In addition, there are many other ways to bake it nowadays, such as chocolate pandesal, ube pandesal, cookies and cream pandesal, pandan pandesal, tuna pandesal, and red velvet pandesal.
In fact, many Filipinos agree that Pandesal goes best with a hot cup of coffee or chocolate drink for breakfast. Check out this instagrammable cafes worth a visit in pampanga.
2. Taho (Soybean Curd)
This moniker is well-known across the country, as anybody can hear it screamed by the seller in the streets while carrying his two aluminum barrels hung from a wood pole. It is preferable to buy it during breakfast since it is generally sold out by the afternoon as Filipinos prefer to eat it hot in the morning. Taho is a silky, velvety tofu with sago pearls and brown sugar syrup (arnibal). It may appear small, but when consumed, it feels hefty and may fill your stomach.
- 22 ounces soft silken tofu (unsweetened)
- 1 1/4 cup brown sugar
- 1/2 cup sago pearls uncooked
- 4 1/2 cups water
How to make:
To start, bring 4 cups of water to a boil in a cooking pot. After that, combine the tapioca pearls and simmer for 40 minutes over medium heat. Then stir in 1/4 cup brown sugar until nicely blended. Turn the heat down and let the sago pearls on the cooking pot until they get ambient temperature.
Meanwhile, heat a pot with 1/2 cup water. Add 1 cup of brown sugar after the water begins to boil. Cook, stirring constantly, until the mixture thickens. After that, place the extra soft tofu in a glass or cup and microwave for a minute. Finally, drizzle the cooked tapioca pearls and sweet syrup over the extra soft tofu and enjoy.
Chilled tahos are now available at grocery stores and restaurants in a range of flavors such as chocolate, cookies and cream, vanilla, and many others. In fact, famous strawberry tahos are served in the streets of Baguio.
3. Champorado (Chocolate Rice Porridge)
Champorado is a pure chocolate (tablea) rice pudding version. This one is simple to make: first, prepare this champorado dish with pure chocolate (tablea), sugar, and sticky rice, next boil some water, add the tablea and rice, and stir while the rice cooks. In serving, it is commonly added with powdered or condensed milk.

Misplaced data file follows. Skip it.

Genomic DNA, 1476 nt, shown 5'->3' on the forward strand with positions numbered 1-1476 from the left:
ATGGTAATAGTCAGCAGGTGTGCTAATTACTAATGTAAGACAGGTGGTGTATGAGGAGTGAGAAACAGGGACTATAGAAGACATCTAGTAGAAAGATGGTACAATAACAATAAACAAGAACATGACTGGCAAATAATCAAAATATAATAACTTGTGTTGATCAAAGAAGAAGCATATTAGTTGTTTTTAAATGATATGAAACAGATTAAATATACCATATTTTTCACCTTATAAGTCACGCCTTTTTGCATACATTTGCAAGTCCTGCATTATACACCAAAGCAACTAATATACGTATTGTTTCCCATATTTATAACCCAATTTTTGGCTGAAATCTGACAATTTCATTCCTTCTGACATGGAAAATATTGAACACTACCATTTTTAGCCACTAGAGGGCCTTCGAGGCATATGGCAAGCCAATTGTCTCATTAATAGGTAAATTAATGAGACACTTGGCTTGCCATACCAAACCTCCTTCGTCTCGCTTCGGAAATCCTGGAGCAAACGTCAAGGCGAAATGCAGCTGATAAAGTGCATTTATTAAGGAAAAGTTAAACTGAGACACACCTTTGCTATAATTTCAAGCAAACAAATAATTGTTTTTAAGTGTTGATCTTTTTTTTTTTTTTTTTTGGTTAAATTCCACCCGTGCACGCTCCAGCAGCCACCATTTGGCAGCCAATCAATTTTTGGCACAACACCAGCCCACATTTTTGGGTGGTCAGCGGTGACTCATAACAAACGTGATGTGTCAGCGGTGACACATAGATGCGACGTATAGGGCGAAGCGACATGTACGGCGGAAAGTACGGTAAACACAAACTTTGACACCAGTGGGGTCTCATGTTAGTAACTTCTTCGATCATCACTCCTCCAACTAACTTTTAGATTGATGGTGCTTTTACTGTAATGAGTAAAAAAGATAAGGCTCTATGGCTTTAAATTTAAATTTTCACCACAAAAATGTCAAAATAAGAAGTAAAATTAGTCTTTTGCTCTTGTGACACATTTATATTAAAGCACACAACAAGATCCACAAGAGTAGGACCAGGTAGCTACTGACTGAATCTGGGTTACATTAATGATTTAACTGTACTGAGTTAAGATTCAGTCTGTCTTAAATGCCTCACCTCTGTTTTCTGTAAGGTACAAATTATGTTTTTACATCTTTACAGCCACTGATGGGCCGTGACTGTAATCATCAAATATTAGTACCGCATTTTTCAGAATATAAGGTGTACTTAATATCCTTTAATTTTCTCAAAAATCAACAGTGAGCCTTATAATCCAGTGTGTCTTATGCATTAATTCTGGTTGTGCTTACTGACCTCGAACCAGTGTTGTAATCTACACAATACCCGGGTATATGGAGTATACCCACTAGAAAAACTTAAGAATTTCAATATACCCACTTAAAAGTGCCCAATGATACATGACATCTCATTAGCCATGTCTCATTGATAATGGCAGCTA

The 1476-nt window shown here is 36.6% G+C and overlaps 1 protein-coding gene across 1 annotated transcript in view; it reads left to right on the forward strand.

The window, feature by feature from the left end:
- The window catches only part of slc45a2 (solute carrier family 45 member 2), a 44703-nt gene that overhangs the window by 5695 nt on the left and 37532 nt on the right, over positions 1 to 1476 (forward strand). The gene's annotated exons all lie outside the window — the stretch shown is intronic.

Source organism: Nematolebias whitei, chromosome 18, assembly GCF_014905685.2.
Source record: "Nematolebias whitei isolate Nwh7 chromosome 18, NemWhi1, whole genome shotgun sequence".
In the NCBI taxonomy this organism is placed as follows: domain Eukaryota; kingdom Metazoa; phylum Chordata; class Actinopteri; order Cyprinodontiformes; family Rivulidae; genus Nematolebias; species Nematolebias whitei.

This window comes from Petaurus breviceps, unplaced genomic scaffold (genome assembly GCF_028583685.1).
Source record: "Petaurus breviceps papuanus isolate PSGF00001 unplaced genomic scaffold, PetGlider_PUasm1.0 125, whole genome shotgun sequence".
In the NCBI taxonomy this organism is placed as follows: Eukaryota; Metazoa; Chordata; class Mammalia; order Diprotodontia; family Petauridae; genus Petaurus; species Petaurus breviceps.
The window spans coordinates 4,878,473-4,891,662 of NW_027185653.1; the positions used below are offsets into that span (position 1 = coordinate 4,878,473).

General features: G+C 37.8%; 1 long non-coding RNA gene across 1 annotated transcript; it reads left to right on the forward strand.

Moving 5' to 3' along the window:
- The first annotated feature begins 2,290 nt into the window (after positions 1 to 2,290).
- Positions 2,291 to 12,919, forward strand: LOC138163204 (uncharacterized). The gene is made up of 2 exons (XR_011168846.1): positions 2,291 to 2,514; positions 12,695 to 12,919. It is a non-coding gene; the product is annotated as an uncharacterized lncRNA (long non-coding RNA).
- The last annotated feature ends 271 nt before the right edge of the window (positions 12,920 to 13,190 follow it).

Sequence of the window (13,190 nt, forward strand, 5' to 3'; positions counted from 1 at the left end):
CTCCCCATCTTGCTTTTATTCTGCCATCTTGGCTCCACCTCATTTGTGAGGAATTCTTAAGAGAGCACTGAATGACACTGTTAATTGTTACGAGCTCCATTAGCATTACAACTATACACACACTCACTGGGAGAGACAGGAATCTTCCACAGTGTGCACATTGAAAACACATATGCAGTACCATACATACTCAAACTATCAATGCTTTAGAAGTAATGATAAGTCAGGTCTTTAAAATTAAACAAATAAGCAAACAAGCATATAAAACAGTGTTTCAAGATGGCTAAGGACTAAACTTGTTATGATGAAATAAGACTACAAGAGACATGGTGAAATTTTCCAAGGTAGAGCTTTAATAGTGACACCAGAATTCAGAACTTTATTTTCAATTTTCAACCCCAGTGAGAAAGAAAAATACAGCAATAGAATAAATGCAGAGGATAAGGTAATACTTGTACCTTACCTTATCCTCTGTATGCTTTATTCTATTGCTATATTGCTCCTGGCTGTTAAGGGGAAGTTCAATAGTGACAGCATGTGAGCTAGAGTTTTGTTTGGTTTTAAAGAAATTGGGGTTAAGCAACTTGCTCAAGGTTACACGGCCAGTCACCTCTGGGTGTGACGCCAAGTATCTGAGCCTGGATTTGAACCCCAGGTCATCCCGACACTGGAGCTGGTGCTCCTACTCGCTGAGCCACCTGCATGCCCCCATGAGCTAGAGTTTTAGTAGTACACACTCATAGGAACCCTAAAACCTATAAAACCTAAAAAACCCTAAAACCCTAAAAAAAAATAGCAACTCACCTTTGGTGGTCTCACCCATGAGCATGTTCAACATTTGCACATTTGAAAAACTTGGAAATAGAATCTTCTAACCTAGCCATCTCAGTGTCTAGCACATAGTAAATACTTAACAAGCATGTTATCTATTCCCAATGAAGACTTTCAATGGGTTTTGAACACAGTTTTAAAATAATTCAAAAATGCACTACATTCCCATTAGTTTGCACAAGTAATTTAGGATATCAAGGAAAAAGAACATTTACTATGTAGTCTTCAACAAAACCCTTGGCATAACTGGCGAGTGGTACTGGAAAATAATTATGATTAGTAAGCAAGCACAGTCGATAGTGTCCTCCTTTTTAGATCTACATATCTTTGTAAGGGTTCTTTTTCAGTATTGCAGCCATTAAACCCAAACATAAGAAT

- 5 cups water
- 1 cup glutinous rice
- 4 pieces tablea chocolate
- 1/2 cup sugar
- 1/2 cup evaporated milk
First, bring water to a boil in a large pot over medium heat. Then, add the rice and stir to spread it evenly. Reduce the heat to low and continue to simmer, stirring periodically, until the rice starts to expand. After that, add the tablea chocolate and continue to boil, stirring continuously, until melted. Cook until the rice is brown, and the liquid has been reduced to the appropriate consistency. Finally, ladle into dishes and top with evaporated milk before serving hot.
In addition, people would consume this with tuyo (salted fish) to balance its sweet taste with something salty.
4. Sinangag at Itlog or SILOG (Fried Rice and Egg)
The recipe for Sinangag has been passed down from generation to generation and is universally adored by Filipinos. It is undoubtedly a Filipino breakfast staple since it transforms leftover rice into a garlicky flavor explosion that will excite your taste buds. Filipinos are known to enjoy rice and have been experimenting with rice-based dishes. Every Filipino cook has their own technique of making this dish. Whatever way of cooking it, the following three ingredients must be present: rice, garlic, and spices. Moreover, it tastes well with an egg as a side dish.